Rahm Emanuel, now an Assistant to the President and Deputy Director of Communications, has been appointed to a new position of Director of Special Projects, reflecting really what Rahm has been so successful on -- (inaudible) -- and generally taking on some very special assignments from the President and doing them very successfully.
MR. MCCURRY: No, no, no, no. He's working on -- well, he has been working in his -- had been working on NAFTA and had worked on the crime legislation, too, right? Crime legislation. And he'll continue to follow those, no doubt be continuing in that effort, particularly around the crime bill, as we were discussing earlier.
Q: You haven't yet had him on the Mexican loan bill, though, have you?
MR. MCCURRY: He's been assisting in that, but I don't believe he's got that as what we would call a special project. He's been -- the Treasury folks have been working on that and the National Economic Council has been more directly involved in working with the Treasury on that.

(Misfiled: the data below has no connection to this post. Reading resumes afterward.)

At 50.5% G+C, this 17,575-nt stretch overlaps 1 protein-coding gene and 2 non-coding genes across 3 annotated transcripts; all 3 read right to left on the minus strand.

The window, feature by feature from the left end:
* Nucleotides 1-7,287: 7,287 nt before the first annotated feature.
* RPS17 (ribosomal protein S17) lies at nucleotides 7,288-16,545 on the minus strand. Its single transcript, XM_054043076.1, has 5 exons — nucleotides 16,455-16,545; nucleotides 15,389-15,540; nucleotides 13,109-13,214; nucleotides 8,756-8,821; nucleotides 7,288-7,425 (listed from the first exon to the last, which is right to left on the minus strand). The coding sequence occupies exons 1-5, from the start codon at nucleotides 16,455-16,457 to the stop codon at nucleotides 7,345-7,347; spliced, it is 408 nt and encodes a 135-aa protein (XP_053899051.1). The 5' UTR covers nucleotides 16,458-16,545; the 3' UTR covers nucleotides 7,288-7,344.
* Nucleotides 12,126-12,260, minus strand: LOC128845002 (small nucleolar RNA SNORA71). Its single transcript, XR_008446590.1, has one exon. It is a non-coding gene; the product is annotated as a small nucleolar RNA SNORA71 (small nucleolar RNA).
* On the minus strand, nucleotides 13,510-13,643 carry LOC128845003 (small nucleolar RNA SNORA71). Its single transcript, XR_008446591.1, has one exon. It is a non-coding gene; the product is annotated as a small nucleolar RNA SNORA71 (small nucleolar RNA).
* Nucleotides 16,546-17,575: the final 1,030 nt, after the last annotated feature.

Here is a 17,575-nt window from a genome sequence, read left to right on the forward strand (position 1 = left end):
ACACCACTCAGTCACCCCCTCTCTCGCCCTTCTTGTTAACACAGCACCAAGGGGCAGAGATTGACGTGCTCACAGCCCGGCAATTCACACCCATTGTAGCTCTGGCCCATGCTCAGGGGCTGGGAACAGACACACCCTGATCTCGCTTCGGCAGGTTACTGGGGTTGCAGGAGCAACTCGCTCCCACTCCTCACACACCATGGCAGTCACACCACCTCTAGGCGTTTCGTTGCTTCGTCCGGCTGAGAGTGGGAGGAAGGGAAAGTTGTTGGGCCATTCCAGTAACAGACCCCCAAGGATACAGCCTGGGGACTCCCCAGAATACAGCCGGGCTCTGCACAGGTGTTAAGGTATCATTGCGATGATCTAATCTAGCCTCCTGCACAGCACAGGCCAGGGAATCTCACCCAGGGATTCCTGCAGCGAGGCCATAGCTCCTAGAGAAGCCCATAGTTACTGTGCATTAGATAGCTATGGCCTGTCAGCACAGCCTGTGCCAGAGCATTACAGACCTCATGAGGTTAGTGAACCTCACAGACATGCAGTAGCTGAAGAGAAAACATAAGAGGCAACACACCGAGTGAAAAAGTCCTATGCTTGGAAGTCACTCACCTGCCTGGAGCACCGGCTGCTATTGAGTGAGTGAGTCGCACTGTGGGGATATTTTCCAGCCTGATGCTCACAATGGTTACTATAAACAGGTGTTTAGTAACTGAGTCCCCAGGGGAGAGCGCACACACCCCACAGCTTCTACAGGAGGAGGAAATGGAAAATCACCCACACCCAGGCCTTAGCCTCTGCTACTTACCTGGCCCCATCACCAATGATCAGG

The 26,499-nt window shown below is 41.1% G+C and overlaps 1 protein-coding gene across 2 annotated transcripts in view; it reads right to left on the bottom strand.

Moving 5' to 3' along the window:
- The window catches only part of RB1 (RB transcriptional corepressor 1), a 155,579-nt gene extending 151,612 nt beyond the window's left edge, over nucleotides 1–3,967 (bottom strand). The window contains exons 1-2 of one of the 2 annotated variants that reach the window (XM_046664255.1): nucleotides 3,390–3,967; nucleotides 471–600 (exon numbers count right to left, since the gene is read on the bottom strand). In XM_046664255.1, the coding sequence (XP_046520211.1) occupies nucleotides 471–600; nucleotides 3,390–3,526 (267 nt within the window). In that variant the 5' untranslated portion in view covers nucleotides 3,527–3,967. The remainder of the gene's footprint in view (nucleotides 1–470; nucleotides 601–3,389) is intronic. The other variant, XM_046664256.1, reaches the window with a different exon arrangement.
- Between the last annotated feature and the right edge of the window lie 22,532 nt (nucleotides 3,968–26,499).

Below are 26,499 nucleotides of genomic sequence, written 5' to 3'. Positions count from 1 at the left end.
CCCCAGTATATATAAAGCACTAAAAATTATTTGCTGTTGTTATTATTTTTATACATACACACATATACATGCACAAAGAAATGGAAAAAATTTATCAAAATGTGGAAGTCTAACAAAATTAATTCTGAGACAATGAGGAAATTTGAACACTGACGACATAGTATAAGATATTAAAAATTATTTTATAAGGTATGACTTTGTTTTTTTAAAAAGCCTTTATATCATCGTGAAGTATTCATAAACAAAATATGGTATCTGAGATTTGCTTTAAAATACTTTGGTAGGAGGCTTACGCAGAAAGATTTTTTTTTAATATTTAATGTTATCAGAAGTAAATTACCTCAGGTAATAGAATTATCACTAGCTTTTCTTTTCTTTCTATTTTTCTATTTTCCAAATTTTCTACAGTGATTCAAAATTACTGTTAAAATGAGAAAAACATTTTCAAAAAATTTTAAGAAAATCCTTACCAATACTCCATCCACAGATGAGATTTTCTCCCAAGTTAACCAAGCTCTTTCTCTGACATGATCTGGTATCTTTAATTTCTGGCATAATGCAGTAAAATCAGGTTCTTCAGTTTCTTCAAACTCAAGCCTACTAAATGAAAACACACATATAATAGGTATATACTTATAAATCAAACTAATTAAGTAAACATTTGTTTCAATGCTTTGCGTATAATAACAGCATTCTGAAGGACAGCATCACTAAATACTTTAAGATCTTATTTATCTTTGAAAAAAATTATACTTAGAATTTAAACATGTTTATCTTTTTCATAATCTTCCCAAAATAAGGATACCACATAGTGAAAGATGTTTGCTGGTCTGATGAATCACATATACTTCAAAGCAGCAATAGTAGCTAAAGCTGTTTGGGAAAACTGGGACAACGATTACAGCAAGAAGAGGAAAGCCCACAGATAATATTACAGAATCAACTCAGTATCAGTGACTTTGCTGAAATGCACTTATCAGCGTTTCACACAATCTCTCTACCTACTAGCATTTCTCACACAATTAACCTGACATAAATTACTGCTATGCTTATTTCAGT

John Emerson, who's currently a Deputy Assistant to the President and who coordinated the White House effort here on GATT, has been named Deputy Assistant to the President and Deputy Director of Intergovernmental Affairs, moving in a sense over to the Intergovernment Affairs shop. That's a critical position that the President, given his own background, feels particularly strongly about that shop within the White House.
And lastly, Stephen B. Silverman, who's currently a Special Assistant and has been the Acting Cabinet Secretary, will, with the appointment now of a Cabinet Secretary, will be formerly named Deputy Cabinet Secretary, and with the title Deputy Assistant to the President for Cabinet Affairs. Steve has done, I think, an extraordinarily good job, particularly in the period prior to the State of the Union --
MR. MCCURRY: -- look right here. See another page. That was the last of them.
Q: Political Director, CIA?
Q: Surgeon General?
MR. MCCURRY: We've got, as you can know, knowing that there are vacancies, there will be other appointments. How soon will they come? Mike, gee -- matter of days. (Laughter.)
I produced these in a matter of days, right? Okay.